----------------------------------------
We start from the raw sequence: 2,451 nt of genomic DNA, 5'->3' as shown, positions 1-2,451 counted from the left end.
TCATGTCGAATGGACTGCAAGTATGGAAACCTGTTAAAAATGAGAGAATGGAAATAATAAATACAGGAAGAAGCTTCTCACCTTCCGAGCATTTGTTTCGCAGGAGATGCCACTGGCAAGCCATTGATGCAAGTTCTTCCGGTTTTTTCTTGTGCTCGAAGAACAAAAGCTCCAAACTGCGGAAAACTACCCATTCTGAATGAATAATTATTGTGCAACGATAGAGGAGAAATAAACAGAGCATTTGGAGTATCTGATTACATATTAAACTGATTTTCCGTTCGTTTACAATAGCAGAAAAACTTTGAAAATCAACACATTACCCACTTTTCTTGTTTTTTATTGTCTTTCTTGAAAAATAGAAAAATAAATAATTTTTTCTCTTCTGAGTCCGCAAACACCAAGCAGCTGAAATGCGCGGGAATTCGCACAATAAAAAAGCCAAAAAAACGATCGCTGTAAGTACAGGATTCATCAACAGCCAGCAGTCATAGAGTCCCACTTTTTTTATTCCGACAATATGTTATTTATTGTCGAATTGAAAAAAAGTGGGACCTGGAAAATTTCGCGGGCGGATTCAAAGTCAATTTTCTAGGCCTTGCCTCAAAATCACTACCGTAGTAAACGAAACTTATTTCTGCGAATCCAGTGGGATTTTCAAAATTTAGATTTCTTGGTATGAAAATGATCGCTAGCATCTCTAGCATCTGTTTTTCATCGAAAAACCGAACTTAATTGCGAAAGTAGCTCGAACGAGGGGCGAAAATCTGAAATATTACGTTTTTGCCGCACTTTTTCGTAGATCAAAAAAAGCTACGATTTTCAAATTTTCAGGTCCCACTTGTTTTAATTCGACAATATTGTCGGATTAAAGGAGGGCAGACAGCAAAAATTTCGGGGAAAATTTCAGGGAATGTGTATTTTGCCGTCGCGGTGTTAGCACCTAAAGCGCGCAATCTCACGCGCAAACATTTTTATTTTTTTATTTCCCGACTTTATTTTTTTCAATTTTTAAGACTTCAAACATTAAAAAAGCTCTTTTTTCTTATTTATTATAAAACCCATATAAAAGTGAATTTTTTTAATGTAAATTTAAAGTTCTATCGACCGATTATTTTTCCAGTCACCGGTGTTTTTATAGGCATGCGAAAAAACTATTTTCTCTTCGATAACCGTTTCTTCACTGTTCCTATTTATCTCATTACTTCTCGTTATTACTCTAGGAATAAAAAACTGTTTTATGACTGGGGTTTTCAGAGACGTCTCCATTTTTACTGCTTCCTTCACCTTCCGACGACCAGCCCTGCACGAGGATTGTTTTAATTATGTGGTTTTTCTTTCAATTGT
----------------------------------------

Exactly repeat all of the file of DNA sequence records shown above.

We start from the raw sequence: 2,451 nt of genomic DNA, 5'->3' as shown, positions 1-2,451 counted from the left end.
TCATGTCGAATGGACTGCAAGTATGGAAACCTGTTAAAAATGAGAGAATGGAAATAATAAATACAGGAAGAAGCTTCTCACCTTCCGAGCATTTGTTTCGCAGGAGATGCCACTGGCAAGCCATTGATGCAAGTTCTTCCGGTTTTTTCTTGTGCTCGAAGAACAAAAGCTCCAAACTGCGGAAAACTACCCATTCTGAATGAATAATTATTGTGCAACGATAGAGGAGAAATAAACAGAGCATTTGGAGTATCTGATTACATATTAAACTGATTTTCCGTTCGTTTACAATAGCAGAAAAACTTTGAAAATCAACACATTACCCACTTTTCTTGTTTTTTATTGTCTTTCTTGAAAAATAGAAAAATAAATAATTTTTTCTCTTCTGAGTCCGCAAACACCAAGCAGCTGAAATGCGCGGGAATTCGCACAATAAAAAAGCCAAAAAAACGATCGCTGTAAGTACAGGATTCATCAACAGCCAGCAGTCATAGAGTCCCACTTTTTTTATTCCGACAATATGTTATTTATTGTCGAATTGAAAAAAAGTGGGACCTGGAAAATTTCGCGGGCGGATTCAAAGTCAATTTTCTAGGCCTTGCCTCAAAATCACTACCGTAGTAAACGAAACTTATTTCTGCGAATCCAGTGGGATTTTCAAAATTTAGATTTCTTGGTATGAAAATGATCGCTAGCATCTCTAGCATCTGTTTTTCATCGAAAAACCGAACTTAATTGCGAAAGTAGCTCGAACGAGGGGCGAAAATCTGAAATATTACGTTTTTGCCGCACTTTTTCGTAGATCAAAAAAAGCTACGATTTTCAAATTTTCAGGTCCCACTTGTTTTAATTCGACAATATTGTCGGATTAAAGGAGGGCAGACAGCAAAAATTTCGGGGAAAATTTCAGGGAATGTGTATTTTGCCGTCGCGGTGTTAGCACCTAAAGCGCGCAATCTCACGCGCAAACATTTTTATTTTTTTATTTCCCGACTTTATTTTTTTCAATTTTTAAGACTTCAAACATTAAAAAAGCTCTTTTTTCTTATTTATTATAAAACCCATATAAAAGTGAATTTTTTTAATGTAAATTTAAAGTTCTATCGACCGATTATTTTTCCAGTCACCGGTGTTTTTATAGGCATGCGAAAAAACTATTTTCTCTTCGATAACCGTTTCTTCACTGTTCCTATTTATCTCATTACTTCTCGTTATTACTCTAGGAATAAAAAACTGTTTTATGACTGGGGTTTTCAGAGACGTCTCCATTTTTACTGCTTCCTTCACCTTCCGACGACCAGCCCTGCACGAGGATTGTTTTAATTATGTGGTTTTTCTTTCAATTGT